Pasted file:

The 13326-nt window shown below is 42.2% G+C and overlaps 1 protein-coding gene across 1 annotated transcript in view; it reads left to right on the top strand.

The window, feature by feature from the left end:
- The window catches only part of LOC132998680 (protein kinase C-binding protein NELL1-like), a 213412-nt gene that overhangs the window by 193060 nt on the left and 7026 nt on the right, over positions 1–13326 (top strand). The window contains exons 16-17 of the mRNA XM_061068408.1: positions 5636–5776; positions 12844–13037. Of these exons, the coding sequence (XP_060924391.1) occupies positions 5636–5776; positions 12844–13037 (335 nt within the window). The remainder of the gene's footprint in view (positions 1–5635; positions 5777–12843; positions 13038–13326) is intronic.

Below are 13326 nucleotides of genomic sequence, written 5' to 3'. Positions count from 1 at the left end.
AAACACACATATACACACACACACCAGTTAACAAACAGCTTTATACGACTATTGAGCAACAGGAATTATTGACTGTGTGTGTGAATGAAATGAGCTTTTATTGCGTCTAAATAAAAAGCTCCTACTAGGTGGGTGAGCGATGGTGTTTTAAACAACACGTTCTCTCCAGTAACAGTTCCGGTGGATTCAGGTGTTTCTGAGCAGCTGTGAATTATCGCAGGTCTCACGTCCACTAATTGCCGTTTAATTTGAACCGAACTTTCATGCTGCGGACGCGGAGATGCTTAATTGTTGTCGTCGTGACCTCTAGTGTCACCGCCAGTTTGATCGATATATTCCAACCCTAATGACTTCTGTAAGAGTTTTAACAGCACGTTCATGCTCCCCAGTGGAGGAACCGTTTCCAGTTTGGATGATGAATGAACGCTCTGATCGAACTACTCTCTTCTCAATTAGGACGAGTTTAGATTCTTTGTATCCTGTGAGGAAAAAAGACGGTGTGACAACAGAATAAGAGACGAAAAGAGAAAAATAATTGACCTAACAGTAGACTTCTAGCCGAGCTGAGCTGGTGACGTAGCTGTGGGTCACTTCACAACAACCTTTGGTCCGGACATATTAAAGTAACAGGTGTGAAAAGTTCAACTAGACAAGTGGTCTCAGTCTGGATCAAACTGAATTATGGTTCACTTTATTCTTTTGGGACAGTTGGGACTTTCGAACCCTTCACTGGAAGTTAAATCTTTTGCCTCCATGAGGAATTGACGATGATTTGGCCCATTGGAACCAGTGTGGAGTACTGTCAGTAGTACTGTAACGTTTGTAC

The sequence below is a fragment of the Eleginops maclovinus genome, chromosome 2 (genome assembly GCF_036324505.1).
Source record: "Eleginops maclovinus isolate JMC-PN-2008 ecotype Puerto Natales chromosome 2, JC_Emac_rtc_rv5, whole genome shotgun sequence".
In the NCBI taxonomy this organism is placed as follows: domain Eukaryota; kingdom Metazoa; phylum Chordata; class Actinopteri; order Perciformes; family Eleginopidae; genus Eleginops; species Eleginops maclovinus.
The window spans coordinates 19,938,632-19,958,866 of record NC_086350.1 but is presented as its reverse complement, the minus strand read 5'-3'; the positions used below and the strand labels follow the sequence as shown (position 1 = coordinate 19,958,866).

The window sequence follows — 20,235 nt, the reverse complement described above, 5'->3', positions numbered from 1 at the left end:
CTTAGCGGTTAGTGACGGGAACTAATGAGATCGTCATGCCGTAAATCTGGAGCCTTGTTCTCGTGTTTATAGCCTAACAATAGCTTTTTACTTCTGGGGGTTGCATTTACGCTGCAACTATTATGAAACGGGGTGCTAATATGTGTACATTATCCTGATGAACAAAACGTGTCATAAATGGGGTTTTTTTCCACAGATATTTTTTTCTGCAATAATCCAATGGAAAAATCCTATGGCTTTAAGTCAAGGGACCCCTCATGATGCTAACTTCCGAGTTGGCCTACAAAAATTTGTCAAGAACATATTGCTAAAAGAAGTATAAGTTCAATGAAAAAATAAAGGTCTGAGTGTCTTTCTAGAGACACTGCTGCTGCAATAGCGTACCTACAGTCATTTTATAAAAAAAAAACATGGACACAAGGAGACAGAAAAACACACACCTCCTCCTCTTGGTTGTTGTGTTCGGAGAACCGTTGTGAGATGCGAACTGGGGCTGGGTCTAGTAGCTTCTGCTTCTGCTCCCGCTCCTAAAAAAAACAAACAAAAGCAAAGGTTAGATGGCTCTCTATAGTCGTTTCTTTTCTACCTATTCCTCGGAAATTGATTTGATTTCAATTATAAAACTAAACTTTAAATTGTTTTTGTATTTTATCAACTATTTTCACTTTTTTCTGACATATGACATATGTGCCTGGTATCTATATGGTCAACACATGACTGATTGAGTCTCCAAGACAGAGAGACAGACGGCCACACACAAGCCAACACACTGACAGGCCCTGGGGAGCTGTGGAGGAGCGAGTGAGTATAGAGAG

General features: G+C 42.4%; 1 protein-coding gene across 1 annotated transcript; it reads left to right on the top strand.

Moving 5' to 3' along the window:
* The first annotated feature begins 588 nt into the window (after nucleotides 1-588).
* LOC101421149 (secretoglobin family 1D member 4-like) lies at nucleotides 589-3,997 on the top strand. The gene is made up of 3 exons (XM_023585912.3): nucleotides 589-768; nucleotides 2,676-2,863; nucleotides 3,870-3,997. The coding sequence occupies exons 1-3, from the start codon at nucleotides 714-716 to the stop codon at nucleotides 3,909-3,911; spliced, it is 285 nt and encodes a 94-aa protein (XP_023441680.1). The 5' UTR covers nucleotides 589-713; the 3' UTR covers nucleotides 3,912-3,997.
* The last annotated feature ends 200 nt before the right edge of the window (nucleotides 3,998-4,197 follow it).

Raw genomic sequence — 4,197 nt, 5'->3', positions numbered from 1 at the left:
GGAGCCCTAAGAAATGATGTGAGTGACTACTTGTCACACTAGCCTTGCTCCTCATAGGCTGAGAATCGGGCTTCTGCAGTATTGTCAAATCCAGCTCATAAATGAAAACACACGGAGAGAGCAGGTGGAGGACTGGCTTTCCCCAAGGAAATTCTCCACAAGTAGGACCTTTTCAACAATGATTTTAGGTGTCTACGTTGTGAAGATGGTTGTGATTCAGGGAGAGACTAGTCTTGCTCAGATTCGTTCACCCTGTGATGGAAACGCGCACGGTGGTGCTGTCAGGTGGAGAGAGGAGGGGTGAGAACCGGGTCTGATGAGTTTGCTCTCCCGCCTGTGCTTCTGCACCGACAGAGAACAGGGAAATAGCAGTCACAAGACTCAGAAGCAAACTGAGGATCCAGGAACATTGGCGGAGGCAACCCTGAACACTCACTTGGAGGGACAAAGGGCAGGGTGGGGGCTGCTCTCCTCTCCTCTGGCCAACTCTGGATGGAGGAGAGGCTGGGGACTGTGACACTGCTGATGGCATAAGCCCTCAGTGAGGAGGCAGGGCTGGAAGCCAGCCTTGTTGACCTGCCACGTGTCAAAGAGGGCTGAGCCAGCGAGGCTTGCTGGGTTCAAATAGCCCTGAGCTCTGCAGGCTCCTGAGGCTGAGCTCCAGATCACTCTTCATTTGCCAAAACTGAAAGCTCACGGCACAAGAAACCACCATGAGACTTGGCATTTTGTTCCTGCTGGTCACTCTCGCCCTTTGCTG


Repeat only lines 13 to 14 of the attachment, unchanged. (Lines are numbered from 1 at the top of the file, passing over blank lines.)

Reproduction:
Moving 5' to 3' along the window:
* The first annotated feature begins 588 nt into the window (after nucleotides 1-588).